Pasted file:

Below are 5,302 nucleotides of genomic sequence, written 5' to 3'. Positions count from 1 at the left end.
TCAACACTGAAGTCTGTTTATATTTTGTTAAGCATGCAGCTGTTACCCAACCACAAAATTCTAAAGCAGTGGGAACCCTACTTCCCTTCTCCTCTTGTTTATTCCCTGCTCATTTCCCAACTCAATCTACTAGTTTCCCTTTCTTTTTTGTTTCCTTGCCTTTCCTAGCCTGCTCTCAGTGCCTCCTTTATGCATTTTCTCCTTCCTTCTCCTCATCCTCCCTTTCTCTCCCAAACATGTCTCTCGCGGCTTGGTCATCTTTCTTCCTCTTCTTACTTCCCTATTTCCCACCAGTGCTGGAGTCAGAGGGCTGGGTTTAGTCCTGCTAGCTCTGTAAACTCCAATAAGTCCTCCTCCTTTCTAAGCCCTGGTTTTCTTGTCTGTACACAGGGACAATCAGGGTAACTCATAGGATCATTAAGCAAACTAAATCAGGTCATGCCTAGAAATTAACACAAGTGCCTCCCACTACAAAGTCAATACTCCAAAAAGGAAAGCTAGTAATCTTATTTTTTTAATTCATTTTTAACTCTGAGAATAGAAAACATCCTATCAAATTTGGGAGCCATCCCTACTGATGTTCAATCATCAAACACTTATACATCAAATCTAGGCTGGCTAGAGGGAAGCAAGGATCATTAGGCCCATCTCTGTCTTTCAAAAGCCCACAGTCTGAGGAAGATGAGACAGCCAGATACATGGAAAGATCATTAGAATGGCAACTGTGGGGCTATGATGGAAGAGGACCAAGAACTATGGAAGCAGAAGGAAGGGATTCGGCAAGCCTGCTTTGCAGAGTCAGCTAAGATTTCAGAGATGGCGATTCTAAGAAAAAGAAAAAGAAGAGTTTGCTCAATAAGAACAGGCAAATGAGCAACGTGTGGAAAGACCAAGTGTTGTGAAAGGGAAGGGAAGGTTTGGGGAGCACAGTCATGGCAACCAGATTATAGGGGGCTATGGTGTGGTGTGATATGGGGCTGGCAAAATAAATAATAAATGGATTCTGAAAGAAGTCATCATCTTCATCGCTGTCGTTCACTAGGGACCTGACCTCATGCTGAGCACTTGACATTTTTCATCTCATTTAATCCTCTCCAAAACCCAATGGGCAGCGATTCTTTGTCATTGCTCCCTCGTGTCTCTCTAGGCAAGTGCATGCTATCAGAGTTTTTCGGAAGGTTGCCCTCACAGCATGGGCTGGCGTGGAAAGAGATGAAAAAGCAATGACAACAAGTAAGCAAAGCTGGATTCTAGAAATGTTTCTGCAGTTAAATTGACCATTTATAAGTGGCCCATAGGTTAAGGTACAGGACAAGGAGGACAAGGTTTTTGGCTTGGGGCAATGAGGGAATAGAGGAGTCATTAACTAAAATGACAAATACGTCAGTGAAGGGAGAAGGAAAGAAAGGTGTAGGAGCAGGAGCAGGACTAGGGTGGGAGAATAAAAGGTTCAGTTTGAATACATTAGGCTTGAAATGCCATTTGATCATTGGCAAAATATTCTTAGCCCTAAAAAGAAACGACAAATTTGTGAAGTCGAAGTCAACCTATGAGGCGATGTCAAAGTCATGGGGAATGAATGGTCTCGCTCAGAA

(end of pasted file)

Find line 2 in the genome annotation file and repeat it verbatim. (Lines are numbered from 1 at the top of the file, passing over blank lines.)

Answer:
TCAACACTGAAGTCTGTTTATATTTTGTTAAGCATGCAGCTGTTACCCAACCACAAAATTCTAAAGCAGTGGGAACCCTACTTCCCTTCTCCTCTTGTTTATTCCCTGCTCATTTCCCAACTCAATCTACTAGTTTCCCTTTCTTTTTTGTTTCCTTGCCTTTCCTAGCCTGCTCTCAGTGCCTCCTTTATGCATTTTCTCCTTCCTTCTCCTCATCCTCCCTTTCTCTCCCAAACATGTCTCTCGCGGCTTGGTCATCTTTCTTCCTCTTCTTACTTCCCTATTTCCCACCAGTGCTGGAGTCAGAGGGCTGGGTTTAGTCCTGCTAGCTCTGTAAACTCCAATAAGTCCTCCTCCTTTCTAAGCCCTGGTTTTCTTGTCTGTACACAGGGACAATCAGGGTAACTCATAGGATCATTAAGCAAACTAAATCAGGTCATGCCTAGAAATTAACACAAGTGCCTCCCACTACAAAGTCAATACTCCAAAAAGGAAAGCTAGTAATCTTATTTTTTTAATTCATTTTTAACTCTGAGAATAGAAAACATCCTATCAAATTTGGGAGCCATCCCTACTGATGTTCAATCATCAAACACTTATACATCAAATCTAGGCTGGCTAGAGGGAAGCAAGGATCATTAGGCCCATCTCTGTCTTTCAAAAGCCCACAGTCTGAGGAAGATGAGACAGCCAGATACATGGAAAGATCATTAGAATGGCAACTGTGGGGCTATGATGGAAGAGGACCAAGAACTATGGAAGCAGAAGGAAGGGATTCGGCAAGCCTGCTTTGCAGAGTCAGCTAAGATTTCAGAGATGGCGATTCTAAGAAAAAGAAAAAGAAGAGTTTGCTCAATAAGAACAGGCAAATGAGCAACGTGTGGAAAGACCAAGTGTTGTGAAAGGGAAGGGAAGGTTTGGGGAGCACAGTCATGGCAACCAGATTATAGGGGGCTATGGTGTGGTGTGATATGGGGCTGGCAAAATAAATAATAAATGGATTCTGAAAGAAGTCATCATCTTCATCGCTGTCGTTCACTAGGGACCTGACCTCATGCTGAGCACTTGACATTTTTCATCTCATTTAATCCTCTCCAAAACCCAATGGGCAGCGATTCTTTGTCATTGCTCCCTCGTGTCTCTCTAGGCAAGTGCATGCTATCAGAGTTTTTCGGAAGGTTGCCCTCACAGCATGGGCTGGCGTGGAAAGAGATGAAAAAGCAATGACAACAAGTAAGCAAAGCTGGATTCTAGAAATGTTTCTGCAGTTAAATTGACCATTTATAAGTGGCCCATAGGTTAAGGTACAGGACAAGGAGGACAAGGTTTTTGGCTTGGGGCAATGAGGGAATAGAGGAGTCATTAACTAAAATGACAAATACGTCAGTGAAGGGAGAAGGAAAGAAAGGTGTAGGAGCAGGAGCAGGACTAGGGTGGGAGAATAAAAGGTTCAGTTTGAATACATTAGGCTTGAAATGCCATTTGATCATTGGCAAAATATTCTTAGCCCTAAAAAGAAACGACAAATTTGTGAAGTCGAAGTCAACCTATGAGGCGATGTCAAAGTCATGGGGAATGAATGGTCTCGCTCAGAA